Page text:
Angeles, Museum of Photographic Art, San Diego, National Gallery of Australia, Art Gallery of South Australia, Gallery of Modern Art, Queensland, Murdoch University, and University of Queensland.

Marian Drew is represented by Andrew Baker Gallery, Brisbane; Michael Reid Gallery, Sydney; This Is No Fantasy, Melbourne; Hill Smith Gallery, Adelaide; and Turner Gallery, Perth.

Marian Drew
Devonian Seas 2018
inkjet print, edition 10, 60 × 75cm
Image courtesy of the artist


Friday 6 September 2019 to Sunday 17 November 2019
The Temporary Exhibitions Gallery

There's so many kinds of love.

Romantic love, true love, enduring, affectionate, altruistic, selfless, platonic, erotic, obsessive and manic love. There’s the agony of unrequited love and love lost. The memory of your first love, and the grief associated with those we’ve loved who are no longer with us. There’s love for the land and our sense of place in it, and there’s the special bonds of parental love. There’s even love online. Is love only a matter of the heart, or the brain – or is it a cliché?

Where would we be without love? It’s no wonder they say that love makes the world go round! Artists, writers and musicians have referenced love in their work for centuries. Just think about all the images, words and lyrics about love we all know and have responded to.

The Love exhibition is an exploration of love in its multiple forms. Sourcing works by contemporary artists, Love is all around. You’ll feel it in your fingers, and you’ll feel it in your toes. Put your heart on your sleeve, and just go with it.



Olley Land - Christine Druitt-Preston
Friday 27 September 2019 to Sunday 17 November 2019
The Boyd Gallery

The works shown in this exhibition are informed by drawings of the Margaret Olley home studio re-creation made during my residency in the Nancy Fairfax Artist in Residence Studio, March 2018. Unlike the ordered compositions of Margaret Olley’s paintings, these artworks respond to the unedited, multi-layered, cluttered and visually fascinating rooms that were Margaret Olley’s home and studio in Duxford Street, Paddington. The dynamic contrasts made possible in the lino block prints that form the core of this exhibition, coupled with the ambiguity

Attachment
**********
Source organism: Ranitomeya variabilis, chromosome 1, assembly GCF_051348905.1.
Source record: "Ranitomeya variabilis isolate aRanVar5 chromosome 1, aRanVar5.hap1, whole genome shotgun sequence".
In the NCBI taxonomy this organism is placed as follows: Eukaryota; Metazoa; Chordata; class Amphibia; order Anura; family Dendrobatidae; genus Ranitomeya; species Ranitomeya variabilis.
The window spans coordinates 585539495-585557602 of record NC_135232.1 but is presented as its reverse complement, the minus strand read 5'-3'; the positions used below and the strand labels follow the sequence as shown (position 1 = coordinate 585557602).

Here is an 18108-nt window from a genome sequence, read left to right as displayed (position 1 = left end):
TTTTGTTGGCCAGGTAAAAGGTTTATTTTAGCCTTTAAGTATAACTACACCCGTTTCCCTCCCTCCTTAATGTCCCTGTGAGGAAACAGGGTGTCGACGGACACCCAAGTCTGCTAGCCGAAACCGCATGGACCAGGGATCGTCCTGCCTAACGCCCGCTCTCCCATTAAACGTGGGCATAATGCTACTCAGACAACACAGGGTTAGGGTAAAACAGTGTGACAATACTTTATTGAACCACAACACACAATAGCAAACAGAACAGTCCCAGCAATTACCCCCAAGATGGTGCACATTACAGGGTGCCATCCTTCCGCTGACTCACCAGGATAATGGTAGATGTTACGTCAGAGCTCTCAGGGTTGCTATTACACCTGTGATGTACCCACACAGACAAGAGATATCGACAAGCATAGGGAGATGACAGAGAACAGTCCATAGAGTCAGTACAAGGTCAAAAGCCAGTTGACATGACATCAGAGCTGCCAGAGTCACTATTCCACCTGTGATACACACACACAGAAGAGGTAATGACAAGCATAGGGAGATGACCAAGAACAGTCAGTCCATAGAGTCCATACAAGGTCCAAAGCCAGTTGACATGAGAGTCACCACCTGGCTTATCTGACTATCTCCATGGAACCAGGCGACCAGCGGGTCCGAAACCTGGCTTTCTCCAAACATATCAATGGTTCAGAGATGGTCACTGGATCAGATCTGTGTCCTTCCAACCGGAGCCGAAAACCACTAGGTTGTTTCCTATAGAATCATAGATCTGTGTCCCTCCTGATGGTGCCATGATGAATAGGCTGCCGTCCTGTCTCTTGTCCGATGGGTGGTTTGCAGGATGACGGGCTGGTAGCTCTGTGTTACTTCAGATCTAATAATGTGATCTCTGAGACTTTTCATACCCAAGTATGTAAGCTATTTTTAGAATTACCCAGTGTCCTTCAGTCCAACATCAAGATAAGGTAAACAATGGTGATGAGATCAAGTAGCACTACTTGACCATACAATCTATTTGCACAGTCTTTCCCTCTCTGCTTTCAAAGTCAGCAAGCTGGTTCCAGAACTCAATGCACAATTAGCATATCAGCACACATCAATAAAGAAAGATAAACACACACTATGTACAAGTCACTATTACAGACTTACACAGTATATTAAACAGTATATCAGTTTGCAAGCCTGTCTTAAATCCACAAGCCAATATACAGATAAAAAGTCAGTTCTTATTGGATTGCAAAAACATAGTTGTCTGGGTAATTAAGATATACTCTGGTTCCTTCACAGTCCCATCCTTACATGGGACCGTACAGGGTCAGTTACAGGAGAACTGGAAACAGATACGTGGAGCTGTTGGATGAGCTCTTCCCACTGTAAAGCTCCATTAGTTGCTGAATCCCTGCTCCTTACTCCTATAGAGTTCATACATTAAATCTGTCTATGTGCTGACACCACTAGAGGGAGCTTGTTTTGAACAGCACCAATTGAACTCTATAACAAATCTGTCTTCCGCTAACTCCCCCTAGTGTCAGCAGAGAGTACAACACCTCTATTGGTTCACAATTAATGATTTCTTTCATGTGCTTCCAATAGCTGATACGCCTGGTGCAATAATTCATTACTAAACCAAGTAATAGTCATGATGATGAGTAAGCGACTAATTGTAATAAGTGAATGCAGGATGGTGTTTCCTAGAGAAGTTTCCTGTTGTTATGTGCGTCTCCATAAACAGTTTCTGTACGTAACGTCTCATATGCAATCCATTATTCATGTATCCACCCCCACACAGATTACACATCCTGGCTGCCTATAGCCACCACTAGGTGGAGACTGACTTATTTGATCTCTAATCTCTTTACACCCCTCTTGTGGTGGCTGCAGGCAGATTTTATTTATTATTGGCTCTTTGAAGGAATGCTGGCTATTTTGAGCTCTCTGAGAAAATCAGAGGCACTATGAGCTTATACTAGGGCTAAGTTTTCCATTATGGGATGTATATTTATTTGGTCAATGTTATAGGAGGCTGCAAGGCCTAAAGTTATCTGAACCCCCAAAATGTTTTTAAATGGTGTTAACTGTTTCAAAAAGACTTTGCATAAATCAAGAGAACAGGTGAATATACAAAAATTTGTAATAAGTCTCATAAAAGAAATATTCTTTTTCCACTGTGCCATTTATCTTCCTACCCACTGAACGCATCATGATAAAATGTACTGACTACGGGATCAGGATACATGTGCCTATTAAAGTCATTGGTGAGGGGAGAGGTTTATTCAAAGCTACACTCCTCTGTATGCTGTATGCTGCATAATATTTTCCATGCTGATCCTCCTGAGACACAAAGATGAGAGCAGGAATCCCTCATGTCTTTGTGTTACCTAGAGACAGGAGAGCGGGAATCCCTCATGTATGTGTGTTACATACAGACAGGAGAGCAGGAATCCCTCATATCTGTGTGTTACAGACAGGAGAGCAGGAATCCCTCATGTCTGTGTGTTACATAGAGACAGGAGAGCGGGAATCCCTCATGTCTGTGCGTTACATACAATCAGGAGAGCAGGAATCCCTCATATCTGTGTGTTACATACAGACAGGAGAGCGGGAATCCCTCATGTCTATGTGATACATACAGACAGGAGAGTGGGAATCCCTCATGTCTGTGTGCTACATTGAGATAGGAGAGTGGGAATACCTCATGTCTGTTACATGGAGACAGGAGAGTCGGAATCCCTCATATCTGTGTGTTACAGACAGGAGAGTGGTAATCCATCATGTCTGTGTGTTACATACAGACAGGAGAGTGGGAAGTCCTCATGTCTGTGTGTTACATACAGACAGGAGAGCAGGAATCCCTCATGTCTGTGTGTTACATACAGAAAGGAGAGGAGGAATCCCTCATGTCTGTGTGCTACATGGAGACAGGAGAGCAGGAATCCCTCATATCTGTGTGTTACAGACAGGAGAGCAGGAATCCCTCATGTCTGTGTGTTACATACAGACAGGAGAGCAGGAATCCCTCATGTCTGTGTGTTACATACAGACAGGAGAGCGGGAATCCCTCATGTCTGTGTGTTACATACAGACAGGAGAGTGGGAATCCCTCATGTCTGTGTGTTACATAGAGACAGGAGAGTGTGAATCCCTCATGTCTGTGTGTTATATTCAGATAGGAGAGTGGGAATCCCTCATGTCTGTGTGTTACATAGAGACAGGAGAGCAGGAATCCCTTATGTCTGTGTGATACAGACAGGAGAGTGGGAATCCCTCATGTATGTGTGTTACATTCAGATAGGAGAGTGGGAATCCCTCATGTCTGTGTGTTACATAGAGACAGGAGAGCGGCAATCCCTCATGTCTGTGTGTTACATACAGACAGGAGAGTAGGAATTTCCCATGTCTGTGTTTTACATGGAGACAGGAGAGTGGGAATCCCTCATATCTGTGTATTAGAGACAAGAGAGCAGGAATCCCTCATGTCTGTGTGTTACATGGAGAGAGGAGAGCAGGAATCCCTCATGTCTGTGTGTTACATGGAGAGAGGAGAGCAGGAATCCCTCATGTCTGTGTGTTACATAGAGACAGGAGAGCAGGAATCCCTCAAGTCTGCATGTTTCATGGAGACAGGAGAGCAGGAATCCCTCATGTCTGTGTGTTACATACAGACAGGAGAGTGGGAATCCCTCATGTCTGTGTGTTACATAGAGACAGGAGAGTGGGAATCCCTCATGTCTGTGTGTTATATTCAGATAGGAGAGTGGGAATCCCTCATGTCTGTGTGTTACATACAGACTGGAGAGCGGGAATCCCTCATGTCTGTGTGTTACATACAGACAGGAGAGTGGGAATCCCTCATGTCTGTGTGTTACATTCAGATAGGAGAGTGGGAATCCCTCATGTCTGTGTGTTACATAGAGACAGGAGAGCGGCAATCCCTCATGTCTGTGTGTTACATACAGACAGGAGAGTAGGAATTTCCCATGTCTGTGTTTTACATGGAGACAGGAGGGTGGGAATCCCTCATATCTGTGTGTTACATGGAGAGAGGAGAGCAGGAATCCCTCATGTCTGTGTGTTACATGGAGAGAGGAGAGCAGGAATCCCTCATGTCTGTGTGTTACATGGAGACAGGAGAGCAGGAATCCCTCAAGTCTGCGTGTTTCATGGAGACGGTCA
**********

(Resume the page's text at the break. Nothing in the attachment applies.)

created by combining mediums to make collages, provides a new lens through which to experience the known. The installation of vertical tulle panels have been appliqued with hand stitched lino print motifs found within the re-creation.

This exhibition, being largely made on my dining room table, serves as an acknowledgement of Margaret Olley’s practice and her place within a historical lineage of women artists and artisans whose artworks were in response to domestic interior spaces that often served as their studios.

The source sketchbooks are also on display in the exhibition.

Christine Druitt-Preston, 2019

Christine Druitt-Preston
Olley Land – Not an ordinary kitchen 2018/19
Brenda Tye lino block print,
ed.5, 40 × 123cm
Image courtesy of the artist and Document Photography


Myself – At My Favourite Place - Les Peterkin Portrait Prize for Children
Friday 27 September 2019 to Sunday 17 November 2019
Macnaughton Focus Gallery and Kelly Wall

In 2019, local primary school students were invited to create a self-portrait featuring themselves at their favourite place. Asked to choose a setting or situation that captures their interests and conveys something about their life and personality, these young artists have used a variety of media to create imaginative and meaningful portraits.

Ranging from the delightful paintings of kindergarten students to detailed illustrations by children in upper primary classes. Myself – At My Favourite Place will display 40 framed prize-winning works on the wall and another 200 outstanding works in display folders. This increasingly popular prize is named after artist and art teacher Mr Les Peterkin and is a celebration of the artistic talent of local primary school students, providing a glimpse into how young people see the world around them.

Zac Dascoli
Donkey Kong 2018
Centaur Public School, 2018 Winner, 5–7 years
Image courtesy of the artist


Fresh: your collection